Some states use the terms “theft” and “larceny” interchangeably, whereas others define them differently. New York is one of those states that distinguishes between the to.
Larceny is a type of theft crime in which the perpetrator withholds, wrongfully takes or wrongfully obtains the property of another. Their intent is to deprive the owner of the property. Issuing a bad check is an example of larceny. Other forms of larceny are embezzlement, extortion, taking property under false pretenses and tricking others into taking their property.
Criminal defense lawyers may look into whether a type of theft counts as robbery. If you used force or threatened force in order to steal the property, then this is robbery and a felony. Penalties for robbery are more severe when the perpetrator uses a weapon or causes someone’s injury during the crime.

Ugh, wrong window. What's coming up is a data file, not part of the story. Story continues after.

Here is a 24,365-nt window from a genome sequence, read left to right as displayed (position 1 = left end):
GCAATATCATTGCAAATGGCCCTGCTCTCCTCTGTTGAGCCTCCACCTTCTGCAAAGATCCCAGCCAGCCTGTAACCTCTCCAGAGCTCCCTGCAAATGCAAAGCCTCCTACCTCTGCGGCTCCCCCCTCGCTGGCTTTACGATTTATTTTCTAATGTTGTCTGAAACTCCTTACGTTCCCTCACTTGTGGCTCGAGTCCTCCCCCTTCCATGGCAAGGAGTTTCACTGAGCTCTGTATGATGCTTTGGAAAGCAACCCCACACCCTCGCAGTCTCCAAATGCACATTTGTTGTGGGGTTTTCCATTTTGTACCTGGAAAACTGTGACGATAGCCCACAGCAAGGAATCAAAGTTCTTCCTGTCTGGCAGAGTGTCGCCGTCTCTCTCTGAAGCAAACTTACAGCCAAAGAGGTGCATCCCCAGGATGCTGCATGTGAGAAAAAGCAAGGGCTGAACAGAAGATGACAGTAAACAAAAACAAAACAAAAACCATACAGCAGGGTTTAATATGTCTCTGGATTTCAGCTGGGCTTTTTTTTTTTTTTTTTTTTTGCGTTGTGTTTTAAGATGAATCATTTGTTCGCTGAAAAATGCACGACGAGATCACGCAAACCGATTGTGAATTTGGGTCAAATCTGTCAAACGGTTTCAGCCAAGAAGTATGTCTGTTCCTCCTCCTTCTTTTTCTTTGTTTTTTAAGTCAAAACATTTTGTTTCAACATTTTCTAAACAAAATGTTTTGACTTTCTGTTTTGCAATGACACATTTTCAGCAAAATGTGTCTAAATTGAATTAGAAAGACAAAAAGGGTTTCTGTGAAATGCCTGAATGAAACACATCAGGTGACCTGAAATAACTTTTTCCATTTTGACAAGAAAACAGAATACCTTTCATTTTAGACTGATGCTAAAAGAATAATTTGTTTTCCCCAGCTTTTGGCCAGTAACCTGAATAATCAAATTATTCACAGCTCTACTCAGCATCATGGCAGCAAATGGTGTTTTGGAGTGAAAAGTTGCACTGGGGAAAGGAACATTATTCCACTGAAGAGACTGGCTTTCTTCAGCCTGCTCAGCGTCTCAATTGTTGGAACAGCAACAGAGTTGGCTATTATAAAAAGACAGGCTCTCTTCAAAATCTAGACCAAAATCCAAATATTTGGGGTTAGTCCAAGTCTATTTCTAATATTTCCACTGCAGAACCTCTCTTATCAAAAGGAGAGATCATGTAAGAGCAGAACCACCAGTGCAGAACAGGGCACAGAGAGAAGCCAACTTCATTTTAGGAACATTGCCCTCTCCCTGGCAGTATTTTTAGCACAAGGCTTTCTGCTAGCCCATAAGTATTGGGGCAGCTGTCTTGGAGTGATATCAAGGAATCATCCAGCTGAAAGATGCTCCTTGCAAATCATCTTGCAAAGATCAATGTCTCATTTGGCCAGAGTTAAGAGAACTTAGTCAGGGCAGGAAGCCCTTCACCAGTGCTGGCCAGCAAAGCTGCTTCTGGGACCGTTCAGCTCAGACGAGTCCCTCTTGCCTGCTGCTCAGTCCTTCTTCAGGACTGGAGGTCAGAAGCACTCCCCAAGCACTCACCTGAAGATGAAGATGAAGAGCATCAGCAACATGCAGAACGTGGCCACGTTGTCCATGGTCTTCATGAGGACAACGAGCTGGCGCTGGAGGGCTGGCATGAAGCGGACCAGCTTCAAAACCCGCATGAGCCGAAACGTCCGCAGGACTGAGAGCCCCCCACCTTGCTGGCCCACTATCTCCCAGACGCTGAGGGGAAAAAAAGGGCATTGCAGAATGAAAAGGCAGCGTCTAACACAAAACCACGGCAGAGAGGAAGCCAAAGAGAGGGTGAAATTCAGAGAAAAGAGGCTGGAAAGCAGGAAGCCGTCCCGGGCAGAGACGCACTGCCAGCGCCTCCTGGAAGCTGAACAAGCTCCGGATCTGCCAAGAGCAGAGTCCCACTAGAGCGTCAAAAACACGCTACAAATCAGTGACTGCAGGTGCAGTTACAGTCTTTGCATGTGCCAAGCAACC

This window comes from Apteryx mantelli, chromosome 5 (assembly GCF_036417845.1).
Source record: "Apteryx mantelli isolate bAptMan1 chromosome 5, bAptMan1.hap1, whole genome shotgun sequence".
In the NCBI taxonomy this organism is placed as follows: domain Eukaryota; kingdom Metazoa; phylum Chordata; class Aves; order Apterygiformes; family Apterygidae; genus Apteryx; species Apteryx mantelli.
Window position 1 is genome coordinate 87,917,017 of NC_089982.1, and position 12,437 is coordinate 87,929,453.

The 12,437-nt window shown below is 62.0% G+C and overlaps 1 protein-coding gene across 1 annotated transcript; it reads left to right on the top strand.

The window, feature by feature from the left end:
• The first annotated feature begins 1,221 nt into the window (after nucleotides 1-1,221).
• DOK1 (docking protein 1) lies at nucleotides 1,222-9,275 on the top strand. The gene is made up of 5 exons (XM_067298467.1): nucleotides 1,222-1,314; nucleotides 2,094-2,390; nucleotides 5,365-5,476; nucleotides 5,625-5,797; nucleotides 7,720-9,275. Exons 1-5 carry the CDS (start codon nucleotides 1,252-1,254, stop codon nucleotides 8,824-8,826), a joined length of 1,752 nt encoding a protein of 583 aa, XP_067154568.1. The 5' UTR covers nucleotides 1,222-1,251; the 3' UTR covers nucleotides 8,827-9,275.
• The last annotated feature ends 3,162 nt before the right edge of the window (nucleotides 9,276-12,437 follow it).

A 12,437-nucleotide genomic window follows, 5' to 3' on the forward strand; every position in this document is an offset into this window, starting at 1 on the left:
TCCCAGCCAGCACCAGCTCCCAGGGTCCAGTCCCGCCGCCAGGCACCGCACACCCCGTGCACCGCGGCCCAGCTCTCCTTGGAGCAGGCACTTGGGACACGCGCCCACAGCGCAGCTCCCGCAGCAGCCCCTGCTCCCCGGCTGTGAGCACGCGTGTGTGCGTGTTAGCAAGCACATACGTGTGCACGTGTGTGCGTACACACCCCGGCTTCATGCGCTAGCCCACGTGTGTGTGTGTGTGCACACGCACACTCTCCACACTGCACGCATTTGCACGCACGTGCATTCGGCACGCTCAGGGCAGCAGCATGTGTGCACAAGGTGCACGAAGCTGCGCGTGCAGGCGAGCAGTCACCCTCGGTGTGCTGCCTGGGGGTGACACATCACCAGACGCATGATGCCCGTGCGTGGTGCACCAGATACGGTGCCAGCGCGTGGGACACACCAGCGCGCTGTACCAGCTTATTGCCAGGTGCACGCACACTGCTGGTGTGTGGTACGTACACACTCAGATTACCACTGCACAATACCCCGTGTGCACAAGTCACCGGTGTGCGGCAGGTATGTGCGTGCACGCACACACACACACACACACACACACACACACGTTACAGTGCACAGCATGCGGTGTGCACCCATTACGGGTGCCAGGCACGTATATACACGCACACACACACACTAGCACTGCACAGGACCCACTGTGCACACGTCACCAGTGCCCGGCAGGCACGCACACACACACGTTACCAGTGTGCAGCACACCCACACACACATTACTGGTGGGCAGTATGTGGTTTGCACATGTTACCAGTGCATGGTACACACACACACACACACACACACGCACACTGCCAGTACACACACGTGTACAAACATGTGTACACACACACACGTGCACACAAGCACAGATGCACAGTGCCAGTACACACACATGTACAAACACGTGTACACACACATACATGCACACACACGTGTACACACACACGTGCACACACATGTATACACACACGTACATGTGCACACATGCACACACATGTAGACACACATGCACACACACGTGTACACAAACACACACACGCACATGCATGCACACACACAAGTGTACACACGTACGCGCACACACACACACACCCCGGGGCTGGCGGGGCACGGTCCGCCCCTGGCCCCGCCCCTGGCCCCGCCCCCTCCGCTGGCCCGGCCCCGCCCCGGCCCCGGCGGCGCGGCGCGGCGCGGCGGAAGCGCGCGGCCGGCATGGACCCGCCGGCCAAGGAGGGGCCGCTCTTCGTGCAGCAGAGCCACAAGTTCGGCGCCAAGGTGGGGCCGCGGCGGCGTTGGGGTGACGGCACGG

Misdemeanor or felony
Larceny is either a misdemeanor or a felony, depending on the value of the stolen property. Misdemeanor larceny, more frequently called petit larceny, usually doesn’t result in jail time, and when it does, the jail sentence isn’t long. Most felony larceny sentences have shorter sentences than robbery because they don’t involve violence. Having a criminal history, however, could result in a stricter sentencing.
New York refers to a felony larceny charge as grand larceny. Stealing or withholding property that is over $1,000 in value is grand larceny. There are four degrees of grand larceny with the first degree consisting of stolen property valued at over $1 million. It could result in a 25-year prison sentence.
Sometimes, an instance that you might think is petit larceny is actually grand larceny. The rule of $1,000 isn’t always held. Stealing directly from a person could make the crime grand larceny even when the stolen property isn’t over $1,000. An example of stealing directly is pickpocketing someone.